Citizenship from the Corner? Waiting, shared emotions and local activism of the youthgroups in Nairobi
(Ecole Normale Supérieure, Paris)
Paper short abstract:
This paper engages with the long term and almost invisible emotions-building at work in particular urban youth micro-societies: the 'youthgroups' of Nairobi. Based on an ethnographic approach, It seeks to connect this discreet sharing of emotions to more visible political mobilisations.
Paper long abstract:
In the kenyan context, a regular emphasis has been laid upon intense mobilisation of the youth from poor neighbourhoods before and during moments of political climax. Both their feeling of despair and opportunistic involvement (available for hire to any politician who will pay them) have been underlined to explain spectacular and violent modes of actions. Acknowledging this, my paper engages with the long term and almost invisible emotions-building at work in particular urban youth micro-societies: the 'youthgroups' of Nairobi, involved in local security and lucrative poly-activities in the city's poor neighbourhoods. Relying on Rachel Pain's 'seismologies of emotion' (2014), I argue that an everyday and mutual sharing of emotions during endless moments of waiting at street corners and boutique's doorsteps feeds a singular citizenship that might explain most spectacular events and forms of activism. Fear of premature death (mostly due to police extra-judicial killings, Van Stapele 2016), despair, boredom, feeling of living a mundane existence along with excitement, hope, brotherhood, collective pride, all these emotional states are closely intertwined to spin an ambivalent relationship to time (and especially the political one). As some emotions lead to an experience of slowness and frustration (boredom for example), others potentially produce an urgency to live and act (fear of not living long). Considering both the material and non-material productions of this particular citizenship 'from the corner' (popular jokes, linguistic idioms, drawings, poetry, particular places of collective waiting), I try to examine its possible connections to more visible and extraordinary political mobilisations.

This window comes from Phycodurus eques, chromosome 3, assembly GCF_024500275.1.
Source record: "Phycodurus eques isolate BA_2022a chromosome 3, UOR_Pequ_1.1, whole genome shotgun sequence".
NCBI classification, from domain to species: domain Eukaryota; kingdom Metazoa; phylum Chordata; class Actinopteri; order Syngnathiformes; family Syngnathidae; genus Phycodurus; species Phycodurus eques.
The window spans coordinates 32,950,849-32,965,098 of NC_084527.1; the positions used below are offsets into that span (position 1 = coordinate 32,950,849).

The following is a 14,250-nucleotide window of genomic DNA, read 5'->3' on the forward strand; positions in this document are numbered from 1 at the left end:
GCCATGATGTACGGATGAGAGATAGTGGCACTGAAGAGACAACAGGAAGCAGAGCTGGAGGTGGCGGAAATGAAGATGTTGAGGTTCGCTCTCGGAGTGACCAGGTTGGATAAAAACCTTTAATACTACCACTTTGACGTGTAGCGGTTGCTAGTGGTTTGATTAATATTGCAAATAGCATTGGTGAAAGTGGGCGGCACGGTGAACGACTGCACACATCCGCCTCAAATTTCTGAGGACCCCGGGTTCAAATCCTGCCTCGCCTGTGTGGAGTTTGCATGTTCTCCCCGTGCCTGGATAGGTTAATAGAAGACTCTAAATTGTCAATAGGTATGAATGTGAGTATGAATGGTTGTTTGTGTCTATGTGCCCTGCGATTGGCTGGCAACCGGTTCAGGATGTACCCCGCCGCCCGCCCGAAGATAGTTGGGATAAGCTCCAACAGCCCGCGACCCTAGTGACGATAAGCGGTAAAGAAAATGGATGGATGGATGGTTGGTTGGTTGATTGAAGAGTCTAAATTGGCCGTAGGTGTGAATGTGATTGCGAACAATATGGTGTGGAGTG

Affective connections and the formation of new African citizens